Wine is the answer, but I can’t remember the question!

Which is why I have a great wine for you that is at a great price. Before I give you this recommendation I want to let everyone know that a Napa Cabernet, although great, are not the only good Cabernet out there. So the next time you see it on the menu try an Argentinian Cab and thank me later!



Sell price: (10$-15$)

Some wine maker notes:

  • Expressive aromas of cassis with delicate touches of pepper, spices and chocolate. In the palate is long and persistent. Features sweet tannins.

I would like to end this on a serious note by saying to all the women out there that drive me to drink…I have never thanked you! 

as always,

Buon Appetito America!



Neapolitan-Style Shellfish

The other day I was out with a beautiful young lady who preceded to ask me a question to which I could not answer. She turned to me and said “what is the greatest dish that you had ever had.” I would like to think my silence was partially because I was distracted by her but in all honesty I did not know. Then it hit me. While I was in Naples I came across the most simple, delicious yet elegant dish I had ever had. 

When I got back to the states I had tried to duplicate it to the best of my ability, yet I always fell a bit short. The dish was always great but it wasnt Naples great. After tampering with the ingredients a bit, I think ive got it!

Without further ado I give to you:

Cozze e’ Vongole alla Napoletana (Neapolitan-style shellfish)

Cook time: ~ 1 hour


  • 5 1/2 lb mixed clams and mussels
  • 1 cup corn meal
  • 3 tbsp olive oil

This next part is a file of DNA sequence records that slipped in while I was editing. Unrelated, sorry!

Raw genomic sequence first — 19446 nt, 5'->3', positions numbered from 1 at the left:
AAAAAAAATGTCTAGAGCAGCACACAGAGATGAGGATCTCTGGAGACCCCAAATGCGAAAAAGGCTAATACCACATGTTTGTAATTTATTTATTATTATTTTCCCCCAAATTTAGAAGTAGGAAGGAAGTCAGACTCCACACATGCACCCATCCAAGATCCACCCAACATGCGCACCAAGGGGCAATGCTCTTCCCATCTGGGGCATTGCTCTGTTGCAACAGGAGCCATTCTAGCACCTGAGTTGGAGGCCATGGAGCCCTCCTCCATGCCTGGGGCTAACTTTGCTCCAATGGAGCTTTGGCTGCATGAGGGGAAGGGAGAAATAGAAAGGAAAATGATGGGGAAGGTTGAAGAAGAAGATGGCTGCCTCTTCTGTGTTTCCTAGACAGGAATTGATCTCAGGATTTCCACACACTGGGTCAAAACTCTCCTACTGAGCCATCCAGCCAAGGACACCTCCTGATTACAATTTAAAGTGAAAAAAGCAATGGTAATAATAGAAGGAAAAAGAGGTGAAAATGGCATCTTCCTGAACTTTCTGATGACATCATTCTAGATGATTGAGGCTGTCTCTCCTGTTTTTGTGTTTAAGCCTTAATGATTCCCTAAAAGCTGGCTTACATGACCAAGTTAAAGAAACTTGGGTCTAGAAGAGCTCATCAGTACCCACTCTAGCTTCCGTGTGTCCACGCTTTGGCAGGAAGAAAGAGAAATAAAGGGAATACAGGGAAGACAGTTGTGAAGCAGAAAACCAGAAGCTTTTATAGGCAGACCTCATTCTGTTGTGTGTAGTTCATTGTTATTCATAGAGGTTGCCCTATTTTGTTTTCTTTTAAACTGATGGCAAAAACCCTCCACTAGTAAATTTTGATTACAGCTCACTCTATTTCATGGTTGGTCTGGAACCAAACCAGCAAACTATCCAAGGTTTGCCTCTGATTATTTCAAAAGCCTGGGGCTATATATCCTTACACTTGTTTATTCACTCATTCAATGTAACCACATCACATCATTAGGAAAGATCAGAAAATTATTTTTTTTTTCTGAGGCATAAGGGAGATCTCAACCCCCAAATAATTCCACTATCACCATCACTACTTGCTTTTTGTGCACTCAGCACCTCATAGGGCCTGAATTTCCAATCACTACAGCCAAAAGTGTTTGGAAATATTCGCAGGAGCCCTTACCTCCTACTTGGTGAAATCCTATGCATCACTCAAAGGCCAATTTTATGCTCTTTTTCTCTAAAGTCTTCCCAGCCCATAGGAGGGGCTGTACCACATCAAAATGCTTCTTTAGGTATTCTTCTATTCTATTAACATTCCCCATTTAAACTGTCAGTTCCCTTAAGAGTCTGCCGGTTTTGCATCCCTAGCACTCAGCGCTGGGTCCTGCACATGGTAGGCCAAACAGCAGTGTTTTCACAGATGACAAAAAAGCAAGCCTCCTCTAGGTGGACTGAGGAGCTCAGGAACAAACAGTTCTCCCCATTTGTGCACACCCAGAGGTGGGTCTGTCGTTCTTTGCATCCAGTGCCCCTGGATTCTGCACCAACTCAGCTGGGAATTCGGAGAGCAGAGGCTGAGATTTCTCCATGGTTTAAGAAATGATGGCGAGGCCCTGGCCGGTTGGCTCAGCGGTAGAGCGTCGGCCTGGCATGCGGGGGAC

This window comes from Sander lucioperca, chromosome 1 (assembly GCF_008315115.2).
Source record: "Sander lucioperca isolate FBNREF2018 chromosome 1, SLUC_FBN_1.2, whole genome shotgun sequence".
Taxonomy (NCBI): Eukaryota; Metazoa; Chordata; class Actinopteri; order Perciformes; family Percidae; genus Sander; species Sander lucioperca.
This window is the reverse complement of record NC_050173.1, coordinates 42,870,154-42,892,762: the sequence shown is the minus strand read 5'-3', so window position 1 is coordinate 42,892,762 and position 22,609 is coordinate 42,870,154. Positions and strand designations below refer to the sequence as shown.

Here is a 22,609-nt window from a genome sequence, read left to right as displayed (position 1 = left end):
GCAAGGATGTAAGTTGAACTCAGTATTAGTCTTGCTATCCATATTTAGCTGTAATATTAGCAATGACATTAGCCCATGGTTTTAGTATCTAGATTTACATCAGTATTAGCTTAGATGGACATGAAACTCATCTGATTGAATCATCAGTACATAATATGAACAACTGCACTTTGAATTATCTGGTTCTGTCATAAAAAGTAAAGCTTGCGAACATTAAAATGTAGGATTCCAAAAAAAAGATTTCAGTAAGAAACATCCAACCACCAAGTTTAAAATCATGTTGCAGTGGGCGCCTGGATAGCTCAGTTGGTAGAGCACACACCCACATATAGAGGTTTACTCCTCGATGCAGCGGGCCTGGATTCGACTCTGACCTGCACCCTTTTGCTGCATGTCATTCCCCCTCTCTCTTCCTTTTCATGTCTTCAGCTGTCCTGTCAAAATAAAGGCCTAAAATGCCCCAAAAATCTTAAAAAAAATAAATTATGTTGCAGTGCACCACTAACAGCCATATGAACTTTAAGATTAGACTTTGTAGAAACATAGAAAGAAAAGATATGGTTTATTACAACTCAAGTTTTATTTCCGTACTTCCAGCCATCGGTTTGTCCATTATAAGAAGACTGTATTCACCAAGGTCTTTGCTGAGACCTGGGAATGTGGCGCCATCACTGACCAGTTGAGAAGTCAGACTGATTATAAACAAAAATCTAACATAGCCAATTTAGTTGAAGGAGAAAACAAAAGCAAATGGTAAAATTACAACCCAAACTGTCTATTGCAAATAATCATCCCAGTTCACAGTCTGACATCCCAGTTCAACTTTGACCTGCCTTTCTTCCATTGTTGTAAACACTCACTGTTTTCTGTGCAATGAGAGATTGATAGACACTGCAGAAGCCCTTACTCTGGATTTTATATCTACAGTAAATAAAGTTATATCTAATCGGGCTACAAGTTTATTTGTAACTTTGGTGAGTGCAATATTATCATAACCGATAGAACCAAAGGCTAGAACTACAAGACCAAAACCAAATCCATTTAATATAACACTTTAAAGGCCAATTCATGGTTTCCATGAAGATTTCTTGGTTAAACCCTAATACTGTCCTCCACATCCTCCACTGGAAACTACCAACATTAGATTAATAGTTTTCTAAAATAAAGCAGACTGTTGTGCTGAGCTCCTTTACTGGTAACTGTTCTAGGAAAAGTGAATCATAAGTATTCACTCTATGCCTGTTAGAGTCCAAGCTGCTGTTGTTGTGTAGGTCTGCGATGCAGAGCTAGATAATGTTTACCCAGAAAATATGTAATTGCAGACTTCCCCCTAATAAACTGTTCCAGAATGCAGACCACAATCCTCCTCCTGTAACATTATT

• 2 Bermuda onions (finely chopped)
  • 1 garlic clove (finely chopped)
  • 1 leek (cut into rings)
  • 1 lb of tomatoes (coarsely chopped)
  • 4 cups dry white wine
  • ~ 3 tbsp chopped parsley
  • salt and pepper

The first step is a little trick that I learned. Instead of rinsing your shellfish place them in a pot of cold water that has a cup of corn meal in it for about 30-45 minutes. The cornmeal will slightly be absorbed into the shellfish helping expel all the sand that is inside.

While they are draining start de-bearding your mussels. The “beard” is the course like thread that mussels use to attach themselves to rocks and piers.  You may use your fingers or a knife to help grasp the beard and pull it quickly toward the hinge of the shell. The beard rips out of the mussel and should be discarded.How-To-Clean-and-Debeard-Mussels

Next, scrub the surface of your shellfish to remove any sand and corn meal residue.

Over medium-hi heat, heat the olive oil in a large pot and begin to saute’ the garlic, onions and leeks. When the onions have become translucent begin to stir int he tomatoes and season with salt and pepper and cook briefly. (about 4 minutes)

Next, add the shellfish , cover the pot and cook for another 4 minutes. Be sure to shake the pot several times while they are cooking.


pour in the wine, blend in the parsley and then cover the pot cooking for another 10 minutes on medium heat. When finished be sure to discard any of the mussels or clams that did not open and serve in a bowl with the broth you have created.


All I have left to say is make sure that there is bread for dipping

and as always,

Buon Appetito America!


Ham-and-Cheese Waffles

The other day I went to a restaurant that advertised breakfast anytime. So I ordered waffles during the age of enlightenment!!!

My friends, modern-day cooking is all about deconstructing a dish and then reconstructing it into something that is as good as the original. What makes this a daunting task is that the dish you are trying to transform is probably a classic that is being enjoyed all over the world. No matter how intricate or subtle, we live in a culinary world that is all about deconstructing food and making it taste superb!